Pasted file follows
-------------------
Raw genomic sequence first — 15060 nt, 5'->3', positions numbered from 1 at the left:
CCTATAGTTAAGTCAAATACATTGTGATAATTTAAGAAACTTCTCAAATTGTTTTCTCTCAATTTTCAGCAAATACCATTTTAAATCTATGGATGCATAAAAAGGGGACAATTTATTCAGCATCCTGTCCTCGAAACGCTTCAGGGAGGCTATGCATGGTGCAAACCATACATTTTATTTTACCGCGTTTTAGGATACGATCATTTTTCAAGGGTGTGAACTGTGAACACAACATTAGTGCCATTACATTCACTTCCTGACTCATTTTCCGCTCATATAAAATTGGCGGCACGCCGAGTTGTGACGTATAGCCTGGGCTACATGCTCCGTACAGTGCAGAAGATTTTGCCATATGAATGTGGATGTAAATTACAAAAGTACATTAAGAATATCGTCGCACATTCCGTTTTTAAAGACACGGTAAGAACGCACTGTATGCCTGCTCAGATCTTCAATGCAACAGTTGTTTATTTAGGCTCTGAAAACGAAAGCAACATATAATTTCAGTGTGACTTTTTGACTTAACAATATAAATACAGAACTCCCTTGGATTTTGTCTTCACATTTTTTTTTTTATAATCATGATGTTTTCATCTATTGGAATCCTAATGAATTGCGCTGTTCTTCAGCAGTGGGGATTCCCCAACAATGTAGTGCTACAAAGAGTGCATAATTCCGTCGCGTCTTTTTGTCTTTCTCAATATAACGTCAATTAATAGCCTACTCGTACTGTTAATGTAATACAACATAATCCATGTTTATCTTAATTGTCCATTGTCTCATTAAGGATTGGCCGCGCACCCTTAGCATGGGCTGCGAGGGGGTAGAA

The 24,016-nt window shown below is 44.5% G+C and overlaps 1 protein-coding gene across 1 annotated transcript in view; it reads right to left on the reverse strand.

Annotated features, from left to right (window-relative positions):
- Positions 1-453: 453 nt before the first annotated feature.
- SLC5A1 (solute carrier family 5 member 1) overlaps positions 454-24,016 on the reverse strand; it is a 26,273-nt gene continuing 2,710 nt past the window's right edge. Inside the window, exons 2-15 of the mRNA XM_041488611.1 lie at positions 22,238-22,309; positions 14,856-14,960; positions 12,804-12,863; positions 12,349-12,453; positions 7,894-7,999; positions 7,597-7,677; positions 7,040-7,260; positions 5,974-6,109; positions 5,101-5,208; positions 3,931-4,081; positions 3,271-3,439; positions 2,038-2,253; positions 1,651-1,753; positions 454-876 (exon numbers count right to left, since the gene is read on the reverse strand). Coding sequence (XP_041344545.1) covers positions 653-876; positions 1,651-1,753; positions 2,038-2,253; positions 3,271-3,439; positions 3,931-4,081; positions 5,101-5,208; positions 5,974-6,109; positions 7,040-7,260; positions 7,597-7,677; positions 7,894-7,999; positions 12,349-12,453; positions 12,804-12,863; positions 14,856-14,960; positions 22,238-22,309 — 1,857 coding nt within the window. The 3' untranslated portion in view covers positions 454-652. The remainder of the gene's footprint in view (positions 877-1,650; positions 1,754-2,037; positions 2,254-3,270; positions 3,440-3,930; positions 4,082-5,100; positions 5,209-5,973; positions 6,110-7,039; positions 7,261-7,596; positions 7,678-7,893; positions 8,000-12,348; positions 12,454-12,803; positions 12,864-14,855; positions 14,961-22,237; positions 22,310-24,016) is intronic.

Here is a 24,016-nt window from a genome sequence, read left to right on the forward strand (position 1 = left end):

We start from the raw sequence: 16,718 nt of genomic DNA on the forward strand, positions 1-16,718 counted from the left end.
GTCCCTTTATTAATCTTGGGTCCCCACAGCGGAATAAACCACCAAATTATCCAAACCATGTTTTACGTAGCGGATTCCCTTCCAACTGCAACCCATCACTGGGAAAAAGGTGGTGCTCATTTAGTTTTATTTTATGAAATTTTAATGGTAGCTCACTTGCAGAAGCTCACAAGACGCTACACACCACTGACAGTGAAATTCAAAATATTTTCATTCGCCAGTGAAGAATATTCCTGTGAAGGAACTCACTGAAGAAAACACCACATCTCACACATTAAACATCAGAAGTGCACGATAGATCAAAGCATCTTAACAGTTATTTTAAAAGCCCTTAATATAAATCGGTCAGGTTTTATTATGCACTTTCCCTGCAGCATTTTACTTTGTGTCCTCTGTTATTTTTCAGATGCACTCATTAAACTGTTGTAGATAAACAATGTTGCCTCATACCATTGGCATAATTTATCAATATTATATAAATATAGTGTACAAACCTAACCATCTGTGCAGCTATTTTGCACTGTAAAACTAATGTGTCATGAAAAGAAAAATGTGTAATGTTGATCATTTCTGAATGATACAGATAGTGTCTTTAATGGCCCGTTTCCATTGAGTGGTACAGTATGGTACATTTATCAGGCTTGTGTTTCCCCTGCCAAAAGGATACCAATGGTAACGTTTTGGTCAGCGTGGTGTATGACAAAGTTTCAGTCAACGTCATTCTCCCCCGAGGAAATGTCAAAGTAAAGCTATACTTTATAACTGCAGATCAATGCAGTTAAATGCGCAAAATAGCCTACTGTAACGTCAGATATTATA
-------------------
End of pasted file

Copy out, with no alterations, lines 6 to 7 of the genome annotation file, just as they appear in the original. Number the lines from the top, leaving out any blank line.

- SLC5A1 (solute carrier family 5 member 1) overlaps positions 454-24,016 on the reverse strand; it is a 26,273-nt gene continuing 2,710 nt past the window's right edge. Inside the window, exons 2-15 of the mRNA XM_041488611.1 lie at positions 22,238-22,309; positions 14,856-14,960; positions 12,804-12,863; positions 12,349-12,453; positions 7,894-7,999; positions 7,597-7,677; positions 7,040-7,260; positions 5,974-6,109; positions 5,101-5,208; positions 3,931-4,081; positions 3,271-3,439; positions 2,038-2,253; positions 1,651-1,753; positions 454-876 (exon numbers count right to left, since the gene is read on the reverse strand). Coding sequence (XP_041344545.1) covers positions 653-876; positions 1,651-1,753; positions 2,038-2,253; positions 3,271-3,439; positions 3,931-4,081; positions 5,101-5,208; positions 5,974-6,109; positions 7,040-7,260; positions 7,597-7,677; positions 7,894-7,999; positions 12,349-12,453; positions 12,804-12,863; positions 14,856-14,960; positions 22,238-22,309 — 1,857 coding nt within the window. The 3' untranslated portion in view covers positions 454-652. The remainder of the gene's footprint in view (positions 877-1,650; positions 1,754-2,037; positions 2,254-3,270; positions 3,440-3,930; positions 4,082-5,100; positions 5,209-5,973; positions 6,110-7,039; positions 7,261-7,596; positions 7,678-7,893; positions 8,000-12,348; positions 12,454-12,803; positions 12,864-14,855; positions 14,961-22,237; positions 22,310-24,016) is intronic.

Here is a 24,016-nt window from a genome sequence, read left to right on the forward strand (position 1 = left end):